The Iron Lady who Fought for Freedom

“Freedom, freedom, freedom . . . Sometimes I feel like a motherless child, A long way from my home,” sang Richie Havens at Woodstock. Lots of people struggle for freedom. What are they seeking freedom from? From other people. We have to remember this: People need to leave other people alone. Do what you will and don’t impose your will on others. That should be the totality of the law.

Below the fold, the text of my recent column at, “The Iron Lady who Fought for Freedom.” But first here’s Richie Havens in 2009 singing that song which he sang in the 1969 music festival held on Yasgur’s farm near Woodstock, NY.

After 40 years, the man still retains his voice. Watch him at Woodstock here.

The Iron Lady who Fought for Freedom.

Margaret Mead, the American anthropologist, is claimed to have said, “Never doubt that a small group of thoughtful, committed citizens can change the world. Indeed, it is the only thing that ever has.” Though the veracity of that attribution can be doubted, there is no doubt that all significant changes in the world are brought about by committed small groups of people or even just individuals. Not all who toil are rewarded by success but every successful change is claimed by many who had nothing to do with it. But, thankfully, sometimes it is easy to credit those individuals who actually worked hard and the world was much improved as a consequence.

I was reminded of this when I learned that Baroness Thatcher – former UK Prime Minister Margaret Thatcher – passed away on 8th April at the ripe old age of 87. What she did for the UK required fierce conviction, an iron will, unremitting labor and immense political savvy. She fought on the side of human freedom and fortunately for her people, she won handsomely.

In all our toils great and small, we always need the help of others. Everything of consequence we achieve is always rooted in ideas that we adopted from thinkers much superior to us. We are not so intellectually tall that we don’t have to stand upon the shoulders of giants to see where the path ahead lies. Thatcher’s accomplishments owe much to ideas of classical liberals who themselves toiled hard for freedom.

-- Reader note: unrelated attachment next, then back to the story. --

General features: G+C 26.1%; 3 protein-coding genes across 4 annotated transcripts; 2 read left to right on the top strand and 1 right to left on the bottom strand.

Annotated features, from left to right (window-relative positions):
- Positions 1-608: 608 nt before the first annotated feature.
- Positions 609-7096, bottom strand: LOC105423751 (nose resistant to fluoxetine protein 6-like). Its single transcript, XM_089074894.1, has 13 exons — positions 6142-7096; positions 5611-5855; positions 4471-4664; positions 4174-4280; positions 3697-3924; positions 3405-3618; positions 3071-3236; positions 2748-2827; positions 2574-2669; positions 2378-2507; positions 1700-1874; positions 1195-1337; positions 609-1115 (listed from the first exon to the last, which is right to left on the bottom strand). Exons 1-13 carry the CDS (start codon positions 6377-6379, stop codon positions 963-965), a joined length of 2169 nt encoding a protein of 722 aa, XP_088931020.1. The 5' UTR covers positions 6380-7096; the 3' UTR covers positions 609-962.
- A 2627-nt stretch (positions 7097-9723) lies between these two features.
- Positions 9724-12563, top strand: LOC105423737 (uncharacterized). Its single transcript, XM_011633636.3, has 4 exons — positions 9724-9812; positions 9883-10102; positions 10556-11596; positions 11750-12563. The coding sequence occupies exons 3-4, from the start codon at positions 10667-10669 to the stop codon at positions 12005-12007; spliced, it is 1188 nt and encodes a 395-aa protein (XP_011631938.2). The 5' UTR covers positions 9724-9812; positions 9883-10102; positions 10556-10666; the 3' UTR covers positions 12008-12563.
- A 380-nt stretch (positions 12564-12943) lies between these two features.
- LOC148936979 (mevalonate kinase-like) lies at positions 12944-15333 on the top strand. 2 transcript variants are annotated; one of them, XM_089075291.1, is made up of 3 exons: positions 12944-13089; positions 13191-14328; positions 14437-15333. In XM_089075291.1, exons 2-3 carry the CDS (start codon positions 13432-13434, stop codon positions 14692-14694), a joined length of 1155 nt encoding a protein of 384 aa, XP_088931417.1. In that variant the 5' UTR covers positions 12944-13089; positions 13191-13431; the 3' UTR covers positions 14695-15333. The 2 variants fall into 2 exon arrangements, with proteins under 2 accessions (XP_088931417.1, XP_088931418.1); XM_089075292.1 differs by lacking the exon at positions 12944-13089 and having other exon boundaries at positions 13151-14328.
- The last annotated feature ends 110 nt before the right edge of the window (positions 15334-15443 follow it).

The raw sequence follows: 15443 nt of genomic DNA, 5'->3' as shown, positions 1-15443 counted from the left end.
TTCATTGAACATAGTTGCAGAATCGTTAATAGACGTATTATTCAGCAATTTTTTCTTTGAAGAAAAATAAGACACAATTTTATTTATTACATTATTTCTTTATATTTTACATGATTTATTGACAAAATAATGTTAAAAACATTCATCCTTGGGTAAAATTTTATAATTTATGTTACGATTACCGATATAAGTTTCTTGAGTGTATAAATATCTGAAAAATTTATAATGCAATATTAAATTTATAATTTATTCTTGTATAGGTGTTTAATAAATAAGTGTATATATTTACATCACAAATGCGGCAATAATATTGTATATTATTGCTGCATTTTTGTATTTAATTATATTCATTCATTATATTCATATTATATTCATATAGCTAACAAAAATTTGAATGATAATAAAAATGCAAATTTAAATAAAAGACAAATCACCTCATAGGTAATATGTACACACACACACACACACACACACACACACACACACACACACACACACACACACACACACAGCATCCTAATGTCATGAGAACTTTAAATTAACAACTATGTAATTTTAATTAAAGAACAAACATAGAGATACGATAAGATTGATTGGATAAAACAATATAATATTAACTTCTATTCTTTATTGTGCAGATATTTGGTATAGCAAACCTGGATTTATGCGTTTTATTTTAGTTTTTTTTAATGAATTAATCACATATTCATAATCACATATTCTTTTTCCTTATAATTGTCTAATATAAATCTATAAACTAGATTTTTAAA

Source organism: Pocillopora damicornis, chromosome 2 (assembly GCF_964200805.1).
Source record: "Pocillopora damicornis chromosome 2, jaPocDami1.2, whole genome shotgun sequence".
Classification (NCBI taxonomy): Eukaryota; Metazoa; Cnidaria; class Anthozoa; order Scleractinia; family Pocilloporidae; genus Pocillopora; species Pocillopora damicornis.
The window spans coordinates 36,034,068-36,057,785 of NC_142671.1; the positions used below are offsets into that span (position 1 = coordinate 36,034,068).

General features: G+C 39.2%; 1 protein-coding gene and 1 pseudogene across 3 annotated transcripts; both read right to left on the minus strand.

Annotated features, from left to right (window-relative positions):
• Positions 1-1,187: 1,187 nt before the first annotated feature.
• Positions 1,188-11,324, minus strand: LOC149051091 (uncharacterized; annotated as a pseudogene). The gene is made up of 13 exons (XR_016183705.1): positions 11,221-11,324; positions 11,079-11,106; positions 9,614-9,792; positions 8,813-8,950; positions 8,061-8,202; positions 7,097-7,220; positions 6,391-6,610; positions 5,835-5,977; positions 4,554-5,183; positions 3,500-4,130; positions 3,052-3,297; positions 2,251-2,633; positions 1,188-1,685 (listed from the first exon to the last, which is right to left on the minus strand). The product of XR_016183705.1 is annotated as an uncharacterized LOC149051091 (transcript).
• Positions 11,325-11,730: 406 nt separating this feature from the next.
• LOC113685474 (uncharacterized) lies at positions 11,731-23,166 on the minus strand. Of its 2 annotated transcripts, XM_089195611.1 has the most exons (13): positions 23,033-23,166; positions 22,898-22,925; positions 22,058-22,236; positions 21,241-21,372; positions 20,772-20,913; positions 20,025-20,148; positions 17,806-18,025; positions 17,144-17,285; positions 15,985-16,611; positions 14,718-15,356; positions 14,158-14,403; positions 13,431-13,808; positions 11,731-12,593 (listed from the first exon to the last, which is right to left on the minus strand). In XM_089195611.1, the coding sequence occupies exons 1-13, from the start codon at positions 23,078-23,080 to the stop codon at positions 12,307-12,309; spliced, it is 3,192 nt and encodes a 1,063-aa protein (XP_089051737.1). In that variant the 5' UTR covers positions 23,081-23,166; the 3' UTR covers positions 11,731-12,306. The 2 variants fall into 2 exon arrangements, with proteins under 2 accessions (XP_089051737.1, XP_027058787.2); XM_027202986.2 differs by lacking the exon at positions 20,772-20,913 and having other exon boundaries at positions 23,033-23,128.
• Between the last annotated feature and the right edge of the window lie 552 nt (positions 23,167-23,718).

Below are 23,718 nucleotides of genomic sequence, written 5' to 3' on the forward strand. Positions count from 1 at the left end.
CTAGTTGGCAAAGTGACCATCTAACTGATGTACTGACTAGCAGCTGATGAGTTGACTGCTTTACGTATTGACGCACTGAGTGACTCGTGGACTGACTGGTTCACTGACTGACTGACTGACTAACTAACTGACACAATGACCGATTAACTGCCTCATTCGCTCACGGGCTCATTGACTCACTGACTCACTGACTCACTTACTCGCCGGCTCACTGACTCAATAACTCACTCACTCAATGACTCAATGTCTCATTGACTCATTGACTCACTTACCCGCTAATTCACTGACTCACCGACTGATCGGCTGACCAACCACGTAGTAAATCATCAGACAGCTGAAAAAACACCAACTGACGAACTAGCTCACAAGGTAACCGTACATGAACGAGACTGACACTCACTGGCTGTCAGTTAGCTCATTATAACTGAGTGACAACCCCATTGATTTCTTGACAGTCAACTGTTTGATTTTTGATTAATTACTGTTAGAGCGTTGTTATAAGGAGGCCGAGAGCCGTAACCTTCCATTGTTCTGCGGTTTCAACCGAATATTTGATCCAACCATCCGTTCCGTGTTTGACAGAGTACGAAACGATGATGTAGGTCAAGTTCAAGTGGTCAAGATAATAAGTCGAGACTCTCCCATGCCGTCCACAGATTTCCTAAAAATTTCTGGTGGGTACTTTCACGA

I should hasten to add here that “classical liberals” are cats of an entirely different breed from present day “liberals”. The essential difference between the two as I see it is this: the classical liberals valued human freedom and therefore promoted the idea that people should be free from coercion by others—including government coercion. Present days liberals lie on the other end of the line: they want the government to decide how people should live their lives.

Two classical liberals who had an impact on Thatcher are Friedrich August von Hayek and Milton Friedman.

Born in Austria-Hungary, British economist and philosopher F. A. Hayek (1899 – 1992), who won the Nobel Memorial Prize in Economic Sciences in 1974, is best remembered by the public as the author of the book The Road to Serfdom published in 1944. I consider it to be one of those books every person who has any claims to being well-rounded must read and understand. The ideas contained in that book, if properly understood and internalized by those who wield power over others, can prevent immense human misery, pain and suffering.

Thatcher steered the UK away from the socialist path – the road to serfdom – that it was on in the 1970s. Hayek’s work influenced her profoundly. In her book, The Downing Street Years, (1993), she had this to say about Hayek’s Road to Serfdom: